The Eagle has Landed: Winter Eagle Research Takes Flight in the Bitterrroot Valley

  • Kate Stone
  • Adam Shreading

Abstract

We began capturing Golden Eagles on the MPG Ranch in the Bitterroot Valley in 2011. Though we began with the intent of using satellite transmitters to learn about the habitat use and migration paths of adult, overwintering Golden Eagles, our research has evolved to encompass placing auxiliary markers on Golden and Bald Eagles of all ages. We also test eagles for environmental contaminants. So far we have captured and marked more than 75 Golden and 20 Bald Eagles. Due to these markers, we've amassed an impressive archive of eagle re-sightings in the Bitterroot Valley and other locations, including Washington and British Columbia. We've also learned that the majority of eagles captured show signs of lead exposure, likely from the ingestion of lead ammunition fragments. This year, we expanded efforts to study wintering eagles throughout the Bitterroot Valley. We've joined forces with Bitterroot Audubon and private landowners to set out carcass and camera stations on private lands throughout the valley. These efforts should increase the likelihood of re-encountering our marked eagles, demonstrate the value of private lands to eagles and other scavengers, and engage people from a variety of backgrounds with our research. We will share preliminary results from this collaboration, including impressive camera “captures” of Bald Eagles, Golden Eagles, and other scavengers. We will also share information about the public platform we are using to crowd-source image identification; this platform is available for other camera-trapping projects in Montana.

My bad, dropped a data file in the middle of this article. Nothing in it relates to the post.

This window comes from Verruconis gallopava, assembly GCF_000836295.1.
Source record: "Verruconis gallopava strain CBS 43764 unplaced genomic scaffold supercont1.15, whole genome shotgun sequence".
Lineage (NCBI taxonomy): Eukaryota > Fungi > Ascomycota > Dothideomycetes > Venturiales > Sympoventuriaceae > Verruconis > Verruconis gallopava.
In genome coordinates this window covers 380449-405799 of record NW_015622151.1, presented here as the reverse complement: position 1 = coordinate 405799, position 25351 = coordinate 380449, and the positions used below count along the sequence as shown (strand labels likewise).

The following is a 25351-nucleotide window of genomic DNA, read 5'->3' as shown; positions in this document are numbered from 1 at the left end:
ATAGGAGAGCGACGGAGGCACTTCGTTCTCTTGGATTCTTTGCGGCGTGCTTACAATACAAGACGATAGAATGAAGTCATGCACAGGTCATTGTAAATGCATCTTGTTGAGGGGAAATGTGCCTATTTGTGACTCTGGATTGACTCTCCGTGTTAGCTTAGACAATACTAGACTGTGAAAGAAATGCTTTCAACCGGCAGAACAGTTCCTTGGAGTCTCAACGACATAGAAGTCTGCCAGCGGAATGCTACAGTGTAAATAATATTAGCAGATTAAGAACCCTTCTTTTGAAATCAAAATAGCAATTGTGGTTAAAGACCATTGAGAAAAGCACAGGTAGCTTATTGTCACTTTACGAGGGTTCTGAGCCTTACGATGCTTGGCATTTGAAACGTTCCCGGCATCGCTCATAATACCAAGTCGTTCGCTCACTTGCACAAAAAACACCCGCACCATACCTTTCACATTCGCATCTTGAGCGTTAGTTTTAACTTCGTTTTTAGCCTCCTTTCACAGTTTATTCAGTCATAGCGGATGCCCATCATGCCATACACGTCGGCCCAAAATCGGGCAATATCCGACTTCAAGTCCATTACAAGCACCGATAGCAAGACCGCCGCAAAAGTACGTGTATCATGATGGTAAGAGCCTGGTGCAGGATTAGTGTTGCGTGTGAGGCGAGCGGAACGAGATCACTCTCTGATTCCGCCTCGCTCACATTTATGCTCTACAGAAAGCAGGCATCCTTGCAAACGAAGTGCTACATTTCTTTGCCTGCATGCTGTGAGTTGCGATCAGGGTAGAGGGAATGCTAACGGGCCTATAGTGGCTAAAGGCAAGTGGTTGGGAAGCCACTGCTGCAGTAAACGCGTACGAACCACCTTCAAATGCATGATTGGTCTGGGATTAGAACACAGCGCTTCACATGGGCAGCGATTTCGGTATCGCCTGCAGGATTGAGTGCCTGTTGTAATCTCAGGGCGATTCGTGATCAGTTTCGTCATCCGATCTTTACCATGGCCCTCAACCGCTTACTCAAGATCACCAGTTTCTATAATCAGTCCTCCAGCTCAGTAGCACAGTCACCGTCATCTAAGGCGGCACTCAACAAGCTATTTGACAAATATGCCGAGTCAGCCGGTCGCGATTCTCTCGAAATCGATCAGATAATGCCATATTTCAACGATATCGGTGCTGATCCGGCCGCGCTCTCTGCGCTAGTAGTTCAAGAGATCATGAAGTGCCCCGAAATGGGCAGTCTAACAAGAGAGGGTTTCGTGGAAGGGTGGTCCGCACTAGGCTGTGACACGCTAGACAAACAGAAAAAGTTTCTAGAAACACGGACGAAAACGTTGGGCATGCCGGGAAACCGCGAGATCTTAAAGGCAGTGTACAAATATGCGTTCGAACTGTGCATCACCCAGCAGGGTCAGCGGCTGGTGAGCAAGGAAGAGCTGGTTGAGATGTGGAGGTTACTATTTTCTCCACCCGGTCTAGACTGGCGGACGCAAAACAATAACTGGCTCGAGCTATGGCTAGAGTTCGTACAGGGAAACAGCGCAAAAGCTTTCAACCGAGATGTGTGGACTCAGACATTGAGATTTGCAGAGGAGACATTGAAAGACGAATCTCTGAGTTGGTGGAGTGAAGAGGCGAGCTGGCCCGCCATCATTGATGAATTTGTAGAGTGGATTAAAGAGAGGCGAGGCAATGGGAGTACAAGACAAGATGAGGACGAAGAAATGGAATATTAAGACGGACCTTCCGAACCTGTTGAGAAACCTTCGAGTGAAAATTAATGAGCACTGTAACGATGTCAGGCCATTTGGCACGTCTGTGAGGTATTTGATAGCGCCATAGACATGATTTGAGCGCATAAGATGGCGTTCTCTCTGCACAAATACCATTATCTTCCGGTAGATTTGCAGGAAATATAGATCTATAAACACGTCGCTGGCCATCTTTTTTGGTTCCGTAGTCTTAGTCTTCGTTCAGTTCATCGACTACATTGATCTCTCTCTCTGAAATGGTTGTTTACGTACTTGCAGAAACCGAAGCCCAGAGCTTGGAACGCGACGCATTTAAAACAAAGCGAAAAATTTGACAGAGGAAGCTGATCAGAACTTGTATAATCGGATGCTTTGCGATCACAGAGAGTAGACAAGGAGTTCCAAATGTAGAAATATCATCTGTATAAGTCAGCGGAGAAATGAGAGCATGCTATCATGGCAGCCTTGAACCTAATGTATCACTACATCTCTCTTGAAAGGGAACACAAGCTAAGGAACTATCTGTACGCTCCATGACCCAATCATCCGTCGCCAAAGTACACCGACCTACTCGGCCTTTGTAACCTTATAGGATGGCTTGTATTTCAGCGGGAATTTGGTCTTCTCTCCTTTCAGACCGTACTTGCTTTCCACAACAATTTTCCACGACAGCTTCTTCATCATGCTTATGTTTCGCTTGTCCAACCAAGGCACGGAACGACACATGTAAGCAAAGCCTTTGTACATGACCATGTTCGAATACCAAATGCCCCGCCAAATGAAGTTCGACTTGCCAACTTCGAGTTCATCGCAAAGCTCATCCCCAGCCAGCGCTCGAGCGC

Published
2017-12-31
Section
Biological Systems - Terrestrial Ecosystems [Presentation Abstracts]